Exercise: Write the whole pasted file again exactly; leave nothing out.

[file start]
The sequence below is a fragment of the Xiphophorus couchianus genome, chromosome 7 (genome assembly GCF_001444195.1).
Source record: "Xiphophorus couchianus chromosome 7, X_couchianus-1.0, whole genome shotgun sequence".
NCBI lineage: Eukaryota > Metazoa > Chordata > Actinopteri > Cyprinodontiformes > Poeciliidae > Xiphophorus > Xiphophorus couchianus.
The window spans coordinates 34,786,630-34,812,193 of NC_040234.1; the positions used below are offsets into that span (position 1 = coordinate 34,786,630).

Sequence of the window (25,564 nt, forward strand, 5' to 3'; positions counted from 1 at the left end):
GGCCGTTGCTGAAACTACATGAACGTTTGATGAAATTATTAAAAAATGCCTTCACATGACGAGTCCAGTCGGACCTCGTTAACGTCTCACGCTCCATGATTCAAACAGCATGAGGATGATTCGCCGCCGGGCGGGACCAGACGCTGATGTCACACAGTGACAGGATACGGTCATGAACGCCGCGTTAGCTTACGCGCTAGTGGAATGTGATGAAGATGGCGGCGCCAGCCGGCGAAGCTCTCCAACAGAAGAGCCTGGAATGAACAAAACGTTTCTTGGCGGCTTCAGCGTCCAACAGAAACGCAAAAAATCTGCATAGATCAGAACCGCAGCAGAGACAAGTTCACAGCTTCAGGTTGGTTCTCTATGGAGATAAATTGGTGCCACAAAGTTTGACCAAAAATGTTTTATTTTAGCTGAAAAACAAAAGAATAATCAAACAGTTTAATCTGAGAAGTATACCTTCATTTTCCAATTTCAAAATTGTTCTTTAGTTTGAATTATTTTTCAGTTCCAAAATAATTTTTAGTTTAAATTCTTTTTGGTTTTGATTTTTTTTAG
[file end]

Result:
The sequence below is a fragment of the Xiphophorus couchianus genome, chromosome 7 (genome assembly GCF_001444195.1).
Source record: "Xiphophorus couchianus chromosome 7, X_couchianus-1.0, whole genome shotgun sequence".
NCBI lineage: Eukaryota > Metazoa > Chordata > Actinopteri > Cyprinodontiformes > Poeciliidae > Xiphophorus > Xiphophorus couchianus.
The window spans coordinates 34,786,630-34,812,193 of NC_040234.1; the positions used below are offsets into that span (position 1 = coordinate 34,786,630).

Sequence of the window (25,564 nt, forward strand, 5' to 3'; positions counted from 1 at the left end):
GGCCGTTGCTGAAACTACATGAACGTTTGATGAAATTATTAAAAAATGCCTTCACATGACGAGTCCAGTCGGACCTCGTTAACGTCTCACGCTCCATGATTCAAACAGCATGAGGATGATTCGCCGCCGGGCGGGACCAGACGCTGATGTCACACAGTGACAGGATACGGTCATGAACGCCGCGTTAGCTTACGCGCTAGTGGAATGTGATGAAGATGGCGGCGCCAGCCGGCGAAGCTCTCCAACAGAAGAGCCTGGAATGAACAAAACGTTTCTTGGCGGCTTCAGCGTCCAACAGAAACGCAAAAAATCTGCATAGATCAGAACCGCAGCAGAGACAAGTTCACAGCTTCAGGTTGGTTCTCTATGGAGATAAATTGGTGCCACAAAGTTTGACCAAAAATGTTTTATTTTAGCTGAAAAACAAAAGAATAATCAAACAGTTTAATCTGAGAAGTATACCTTCATTTTCCAATTTCAAAATTGTTCTTTAGTTTGAATTATTTTTCAGTTCCAAAATAATTTTTAGTTTAAATTCTTTTTGGTTTTGATTTTTTTTAG